- Known as expressed mutations since these mutations can affect the primary amino acid sequence. Falls into two categories:
- Missense Mutations: mutation where one amino acid substitutes for another
- Nonsense mutation: where the new codon encodes for a premature stop codon (also known as truncation mutation)
- Reading Frame: three nucleotides of a codon
- Frameshift mutations: when some number of nucleotides is added or deleted from the mRNA sequence.
- Usually results in an amino acid sequence change or premature truncation of the protein
- Generally regarded as more serious than point mutations
- DNA contains info to code the gene. Actual gene making is done in the cytoplasm
- DNA cannot leave the nucleus, which is why it uses RNA to transmit the information
- Transcription: creation of mRNA from a DNA template.
Mechanism of Transcription
- Transcription produces a copy of only one of the two strands of DNA. Enzymes such as helicase and topoisomerase are involved in unwinding the double-stranded DNA
- Step is important in allowing RNA to access the DNA
- Template Strand (antisense strand) is one of the two nucleotide DNA strands. A single antiparallel and complementary RNA strand is produced from the template strand.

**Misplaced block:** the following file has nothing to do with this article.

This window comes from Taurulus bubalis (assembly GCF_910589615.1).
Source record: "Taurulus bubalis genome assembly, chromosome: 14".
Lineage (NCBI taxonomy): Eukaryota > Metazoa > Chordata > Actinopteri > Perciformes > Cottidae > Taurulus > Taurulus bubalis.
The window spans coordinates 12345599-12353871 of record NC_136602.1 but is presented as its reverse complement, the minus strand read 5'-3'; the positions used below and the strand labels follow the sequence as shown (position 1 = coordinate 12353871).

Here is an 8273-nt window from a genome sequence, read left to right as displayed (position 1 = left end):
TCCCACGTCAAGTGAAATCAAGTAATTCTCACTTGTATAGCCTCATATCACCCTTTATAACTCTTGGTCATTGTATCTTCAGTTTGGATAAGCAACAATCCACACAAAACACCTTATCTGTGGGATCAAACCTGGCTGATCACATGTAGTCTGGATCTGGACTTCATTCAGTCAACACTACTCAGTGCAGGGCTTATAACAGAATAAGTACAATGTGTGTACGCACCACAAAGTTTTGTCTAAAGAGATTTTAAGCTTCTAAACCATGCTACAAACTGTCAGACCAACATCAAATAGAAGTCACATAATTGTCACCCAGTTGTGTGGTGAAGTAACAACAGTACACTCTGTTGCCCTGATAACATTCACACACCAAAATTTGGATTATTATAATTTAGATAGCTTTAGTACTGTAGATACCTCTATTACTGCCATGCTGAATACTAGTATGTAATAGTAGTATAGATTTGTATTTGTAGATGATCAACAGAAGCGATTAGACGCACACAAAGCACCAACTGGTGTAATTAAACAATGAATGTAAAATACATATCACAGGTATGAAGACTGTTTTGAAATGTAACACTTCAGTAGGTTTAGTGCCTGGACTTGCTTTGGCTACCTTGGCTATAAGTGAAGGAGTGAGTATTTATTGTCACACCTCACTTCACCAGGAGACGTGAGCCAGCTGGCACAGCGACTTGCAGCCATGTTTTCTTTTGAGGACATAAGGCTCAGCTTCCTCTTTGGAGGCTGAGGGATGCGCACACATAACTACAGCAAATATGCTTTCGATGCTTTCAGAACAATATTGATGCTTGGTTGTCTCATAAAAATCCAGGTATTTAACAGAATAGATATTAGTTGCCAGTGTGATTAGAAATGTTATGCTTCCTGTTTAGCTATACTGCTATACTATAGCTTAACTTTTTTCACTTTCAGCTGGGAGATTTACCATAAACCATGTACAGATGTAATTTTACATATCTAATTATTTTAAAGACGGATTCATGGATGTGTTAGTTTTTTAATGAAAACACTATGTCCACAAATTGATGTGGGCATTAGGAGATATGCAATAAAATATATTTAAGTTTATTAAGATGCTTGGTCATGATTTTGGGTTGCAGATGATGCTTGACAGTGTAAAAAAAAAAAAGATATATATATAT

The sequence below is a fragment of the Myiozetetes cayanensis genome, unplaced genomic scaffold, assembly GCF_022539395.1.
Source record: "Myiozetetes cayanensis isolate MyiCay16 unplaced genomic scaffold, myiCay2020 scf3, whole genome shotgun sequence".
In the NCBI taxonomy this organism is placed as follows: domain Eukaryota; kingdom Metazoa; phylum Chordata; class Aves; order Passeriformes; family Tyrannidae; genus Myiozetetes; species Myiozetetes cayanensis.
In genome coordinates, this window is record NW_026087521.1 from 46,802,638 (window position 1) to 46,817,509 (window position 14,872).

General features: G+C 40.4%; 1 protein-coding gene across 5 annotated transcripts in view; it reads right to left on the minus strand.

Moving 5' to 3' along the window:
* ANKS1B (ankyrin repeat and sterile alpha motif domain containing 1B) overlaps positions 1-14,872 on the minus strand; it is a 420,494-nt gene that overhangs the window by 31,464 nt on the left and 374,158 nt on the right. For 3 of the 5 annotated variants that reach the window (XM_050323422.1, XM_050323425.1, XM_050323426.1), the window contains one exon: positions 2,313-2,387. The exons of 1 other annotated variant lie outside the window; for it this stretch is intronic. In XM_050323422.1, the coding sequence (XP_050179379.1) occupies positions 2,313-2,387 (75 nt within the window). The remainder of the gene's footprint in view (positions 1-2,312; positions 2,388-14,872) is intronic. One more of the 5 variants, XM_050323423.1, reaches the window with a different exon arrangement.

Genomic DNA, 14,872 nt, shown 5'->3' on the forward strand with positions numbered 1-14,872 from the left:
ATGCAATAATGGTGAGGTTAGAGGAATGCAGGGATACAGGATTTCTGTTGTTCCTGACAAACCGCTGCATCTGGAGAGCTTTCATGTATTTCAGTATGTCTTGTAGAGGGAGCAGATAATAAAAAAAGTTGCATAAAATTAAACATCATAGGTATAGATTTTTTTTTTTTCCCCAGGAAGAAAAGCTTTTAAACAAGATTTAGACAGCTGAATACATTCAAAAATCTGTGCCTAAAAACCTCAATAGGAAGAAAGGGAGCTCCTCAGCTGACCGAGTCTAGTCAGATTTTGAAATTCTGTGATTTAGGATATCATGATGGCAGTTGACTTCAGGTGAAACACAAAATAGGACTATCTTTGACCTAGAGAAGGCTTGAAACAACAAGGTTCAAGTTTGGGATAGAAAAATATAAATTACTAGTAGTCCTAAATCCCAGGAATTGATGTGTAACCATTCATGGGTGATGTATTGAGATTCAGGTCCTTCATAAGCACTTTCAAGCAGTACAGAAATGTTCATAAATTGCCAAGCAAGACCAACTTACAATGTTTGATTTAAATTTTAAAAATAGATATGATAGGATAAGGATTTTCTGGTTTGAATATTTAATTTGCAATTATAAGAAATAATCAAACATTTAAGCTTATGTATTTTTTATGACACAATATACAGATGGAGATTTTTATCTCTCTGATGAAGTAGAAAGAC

- RNA is synthesized by DNA-dependent RNA polymerase
- Located genes by searching for promoter regions: specialized DNA regions for recognition
- RNA-Polymerase II: main enzyme for eukaryotes in transcribing mRNA
- Binding site is known as the TATA box
- Transcription factors: help the RNA polymerase locate and bind to promoter region of DNA which helps transcription start.
- Does not require a primer to start
- Three types of RNA polymerases in eukaryotes:
- RNA polymerase I: located in the nucleolus and synthesizes rRNA
- RNA polymerase II: in nucleus and synthesizes hnRNA (pre-processed mRNA) and snRNA (small nuclear RNA)
- RNA polymerase III: in nucleus and synthesizes tRNA and some rRNA
- RNA polymerase travels along template strand in the 3’ to 5’ direction, this allows for the construction of transcribed mRNA in the 5’ to 3’ direction.
- Does not proofread work
- Coding Strand of DNA is the one that is not used as a template for mRNA. It has the same codons as the mRNA strand (Except the t’s are replaced by u’s)